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Friday, September 25, 2009

I Think Golf Digest Got It Wrong…

I’ve debated posting this for a couple of weeks, simply because people are going to say “Who is he to question the experts at Golf Digest?” But I think this is a case of over-analysis that could really cause weekend players some problems; and if by chance I’ve misunderstood the article, then I won’t be the only one.

The September issue (the one with Arnold Palmer on the cover) has an article called This Move Will Cure Your Slice, and it says that “the most significant difference between the two groups [that is, pros and amateurs] comes at the transition: Simply put, the pros tilt their shoulders downward; amateurs turn them toward the target (p.99).” The article then says that there are problems earlier in the backswing, specifically with the way amateurs coil their upper bodies, but that the key problem is in the transition. It then provides a drill to teach you how to drop your right shoulder to start the downswing.

THIS IS WRONG. I agree with them that the shoulder drops slightly on the downswing, but that drop is a reaction to a proper transition, not a cause. For most weekend players, trying to start the downswing with a shoulder tilt will only get them farther out of position and cause them to start the ball out farther to the right. This article is based on how the pros move in the downswing; bear in mind that, with few exceptions, the pros will tell you that they’re trying to eliminate the left side of the fairway because they constantly fight a hook. Most weekend players fight a slice and, especially if you’re following a teacher who advocates a single-plane swing, dropping your right shoulder will simply cause you to push the ball to the right. If you want some bad mojo in your swing, that will give it to you!

NOW LET ME TELL YOU WHAT IS CORRECT IN THE ARTICLE. They are entirely correct that the problem begins with a poor coil and that the key problem is in the transition. I’ll be dealing with the proper way to coil in future articles, but let me tell you that it’s not difficult to coil well; when Carl taught me how to do it properly, it took only one lesson and my banana ball immediately shrank to (on my worst days) a very controllable fade. There are other things that can cause massive slices, even when you’re coiling properly, but dropping your shoulder won’t fix them. Some time spent with my series on approach shots will help; just click on ‘approach shot basics’ in the Category list to find those posts.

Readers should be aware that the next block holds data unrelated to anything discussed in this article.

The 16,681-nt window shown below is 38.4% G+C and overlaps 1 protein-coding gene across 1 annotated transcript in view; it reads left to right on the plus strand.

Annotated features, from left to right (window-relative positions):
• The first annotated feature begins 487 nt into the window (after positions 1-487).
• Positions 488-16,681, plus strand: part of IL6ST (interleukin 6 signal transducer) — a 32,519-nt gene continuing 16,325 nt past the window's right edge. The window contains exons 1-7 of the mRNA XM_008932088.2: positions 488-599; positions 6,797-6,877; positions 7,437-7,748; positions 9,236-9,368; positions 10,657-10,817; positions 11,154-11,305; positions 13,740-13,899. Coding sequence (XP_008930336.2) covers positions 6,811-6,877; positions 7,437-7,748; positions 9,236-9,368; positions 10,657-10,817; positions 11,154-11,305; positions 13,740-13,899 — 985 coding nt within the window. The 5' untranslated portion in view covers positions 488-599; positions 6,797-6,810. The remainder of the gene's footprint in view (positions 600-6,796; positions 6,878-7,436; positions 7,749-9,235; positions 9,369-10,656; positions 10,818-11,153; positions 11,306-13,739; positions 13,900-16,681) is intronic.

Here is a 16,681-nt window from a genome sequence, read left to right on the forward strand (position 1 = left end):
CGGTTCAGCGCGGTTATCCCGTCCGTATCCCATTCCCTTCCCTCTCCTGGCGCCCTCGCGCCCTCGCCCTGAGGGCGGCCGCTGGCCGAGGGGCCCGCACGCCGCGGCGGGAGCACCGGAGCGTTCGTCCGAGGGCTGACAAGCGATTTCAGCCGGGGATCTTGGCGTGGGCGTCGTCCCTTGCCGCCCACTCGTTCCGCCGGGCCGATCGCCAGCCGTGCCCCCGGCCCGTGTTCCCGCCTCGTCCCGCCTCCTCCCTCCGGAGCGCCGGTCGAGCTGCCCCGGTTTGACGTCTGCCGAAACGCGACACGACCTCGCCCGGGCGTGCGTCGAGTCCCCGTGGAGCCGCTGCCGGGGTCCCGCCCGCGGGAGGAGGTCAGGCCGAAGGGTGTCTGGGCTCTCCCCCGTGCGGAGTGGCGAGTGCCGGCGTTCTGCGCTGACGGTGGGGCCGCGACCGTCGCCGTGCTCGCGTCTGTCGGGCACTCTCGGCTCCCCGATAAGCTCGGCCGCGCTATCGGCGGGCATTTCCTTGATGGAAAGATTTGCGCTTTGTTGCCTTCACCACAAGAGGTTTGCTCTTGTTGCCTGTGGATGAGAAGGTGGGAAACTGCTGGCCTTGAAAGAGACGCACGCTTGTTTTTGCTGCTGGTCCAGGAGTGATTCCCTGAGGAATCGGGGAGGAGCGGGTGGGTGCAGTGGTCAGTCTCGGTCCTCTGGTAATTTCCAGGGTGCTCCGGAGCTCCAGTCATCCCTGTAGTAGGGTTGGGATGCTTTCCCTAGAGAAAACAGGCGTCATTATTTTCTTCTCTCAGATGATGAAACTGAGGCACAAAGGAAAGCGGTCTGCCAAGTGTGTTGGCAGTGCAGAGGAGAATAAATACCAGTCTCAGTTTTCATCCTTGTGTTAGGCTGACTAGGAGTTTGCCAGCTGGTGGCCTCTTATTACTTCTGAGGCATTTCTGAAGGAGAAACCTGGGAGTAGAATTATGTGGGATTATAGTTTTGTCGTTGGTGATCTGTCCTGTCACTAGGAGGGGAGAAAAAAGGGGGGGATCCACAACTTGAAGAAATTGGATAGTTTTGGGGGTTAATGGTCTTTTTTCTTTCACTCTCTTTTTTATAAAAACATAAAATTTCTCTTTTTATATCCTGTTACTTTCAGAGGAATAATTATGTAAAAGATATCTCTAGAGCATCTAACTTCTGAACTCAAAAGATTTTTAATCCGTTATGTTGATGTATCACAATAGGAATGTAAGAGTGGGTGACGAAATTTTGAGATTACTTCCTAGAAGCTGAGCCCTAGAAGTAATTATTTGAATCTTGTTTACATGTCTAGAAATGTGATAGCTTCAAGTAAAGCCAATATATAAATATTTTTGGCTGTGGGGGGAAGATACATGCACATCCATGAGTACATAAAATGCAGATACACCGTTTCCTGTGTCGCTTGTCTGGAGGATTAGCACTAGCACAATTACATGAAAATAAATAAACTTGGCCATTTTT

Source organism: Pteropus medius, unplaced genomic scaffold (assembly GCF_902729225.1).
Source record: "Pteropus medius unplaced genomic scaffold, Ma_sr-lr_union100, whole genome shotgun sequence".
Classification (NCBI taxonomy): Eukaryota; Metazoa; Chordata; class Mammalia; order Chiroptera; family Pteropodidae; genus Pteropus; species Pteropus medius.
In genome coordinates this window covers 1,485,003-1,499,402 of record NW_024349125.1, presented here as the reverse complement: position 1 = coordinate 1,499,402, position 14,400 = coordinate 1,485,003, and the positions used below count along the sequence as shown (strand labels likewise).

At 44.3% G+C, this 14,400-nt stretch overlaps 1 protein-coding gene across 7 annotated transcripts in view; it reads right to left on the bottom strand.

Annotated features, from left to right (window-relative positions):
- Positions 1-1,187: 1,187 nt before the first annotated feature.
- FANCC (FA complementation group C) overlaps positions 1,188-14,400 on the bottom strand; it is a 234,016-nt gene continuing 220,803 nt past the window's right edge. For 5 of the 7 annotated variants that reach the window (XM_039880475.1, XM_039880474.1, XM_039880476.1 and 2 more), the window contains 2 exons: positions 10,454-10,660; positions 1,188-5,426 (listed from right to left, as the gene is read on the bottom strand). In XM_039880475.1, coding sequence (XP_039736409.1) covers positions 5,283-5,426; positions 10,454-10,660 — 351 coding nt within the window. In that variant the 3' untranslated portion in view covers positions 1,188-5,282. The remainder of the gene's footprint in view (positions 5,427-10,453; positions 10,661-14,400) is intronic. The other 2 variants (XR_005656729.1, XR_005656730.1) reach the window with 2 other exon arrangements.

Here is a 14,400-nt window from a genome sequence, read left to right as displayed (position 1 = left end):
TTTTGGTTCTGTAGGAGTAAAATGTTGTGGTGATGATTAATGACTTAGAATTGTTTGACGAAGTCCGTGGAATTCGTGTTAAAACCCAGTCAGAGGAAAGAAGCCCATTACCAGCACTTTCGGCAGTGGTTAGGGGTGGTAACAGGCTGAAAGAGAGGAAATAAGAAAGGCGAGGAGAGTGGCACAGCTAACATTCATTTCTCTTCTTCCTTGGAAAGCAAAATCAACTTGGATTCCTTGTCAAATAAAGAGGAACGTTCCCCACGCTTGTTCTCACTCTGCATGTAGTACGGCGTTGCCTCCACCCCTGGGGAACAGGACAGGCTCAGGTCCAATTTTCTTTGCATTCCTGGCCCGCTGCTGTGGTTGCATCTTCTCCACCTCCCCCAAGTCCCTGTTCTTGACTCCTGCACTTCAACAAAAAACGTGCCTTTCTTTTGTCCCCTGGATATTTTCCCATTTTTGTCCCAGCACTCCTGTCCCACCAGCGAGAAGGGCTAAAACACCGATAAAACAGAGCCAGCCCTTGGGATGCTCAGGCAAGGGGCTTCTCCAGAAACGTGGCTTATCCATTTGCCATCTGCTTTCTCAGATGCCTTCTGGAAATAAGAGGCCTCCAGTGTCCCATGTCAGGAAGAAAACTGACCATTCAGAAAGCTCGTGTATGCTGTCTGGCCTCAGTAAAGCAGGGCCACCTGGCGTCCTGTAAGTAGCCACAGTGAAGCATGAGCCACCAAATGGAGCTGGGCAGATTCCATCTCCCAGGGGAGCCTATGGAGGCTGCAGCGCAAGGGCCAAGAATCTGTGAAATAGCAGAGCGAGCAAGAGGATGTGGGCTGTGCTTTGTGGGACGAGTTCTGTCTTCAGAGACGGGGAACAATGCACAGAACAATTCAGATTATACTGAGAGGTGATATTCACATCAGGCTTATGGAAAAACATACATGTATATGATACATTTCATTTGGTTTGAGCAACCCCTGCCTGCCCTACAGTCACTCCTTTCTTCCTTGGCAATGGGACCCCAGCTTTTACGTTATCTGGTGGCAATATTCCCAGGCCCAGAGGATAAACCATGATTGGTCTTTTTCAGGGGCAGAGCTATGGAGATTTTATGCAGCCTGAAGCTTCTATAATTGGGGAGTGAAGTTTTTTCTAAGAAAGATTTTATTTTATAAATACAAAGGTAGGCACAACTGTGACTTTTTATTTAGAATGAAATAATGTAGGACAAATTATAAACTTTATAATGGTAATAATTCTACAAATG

So what is it in the transition that causes us to slice? We jerk the club when we start the backswing. I dealt with this problem in both the approach shot series and in the series about how to use a loop at the top of the backswing, which begins here. And this is perhaps the biggest proof that you shouldn’t try to start your downswing with a shoulder move: The jerk from the top IS a shoulder move. Even if you change the direction of that jerk, it’s still a jerk. The proper way to start the downswing is to feel the change of direction and start down smoothly. Your shoulder will then drop without any effort on your part; but focusing on the shoulder is a sure way to get the club off-plane and even increase your slice.


  1. Very good analysis, Mike. I've stopped reading any swing instruction in these magazines. In the 20 years I've been playing golf and reading golf magazines, there have been hundreds of articles just like this. Every month there is some new miracle cure for the slice. It's amazing.

  2. Thanks for the kind words, Court. You know, it wouldn't be so bad if the "miracle cure" was the same in any two articles. Given how many of Golf Digest's top teachers teach a one-plane swing, it just amazed me that they would say a plane-changing move was the key move for ALL slicers.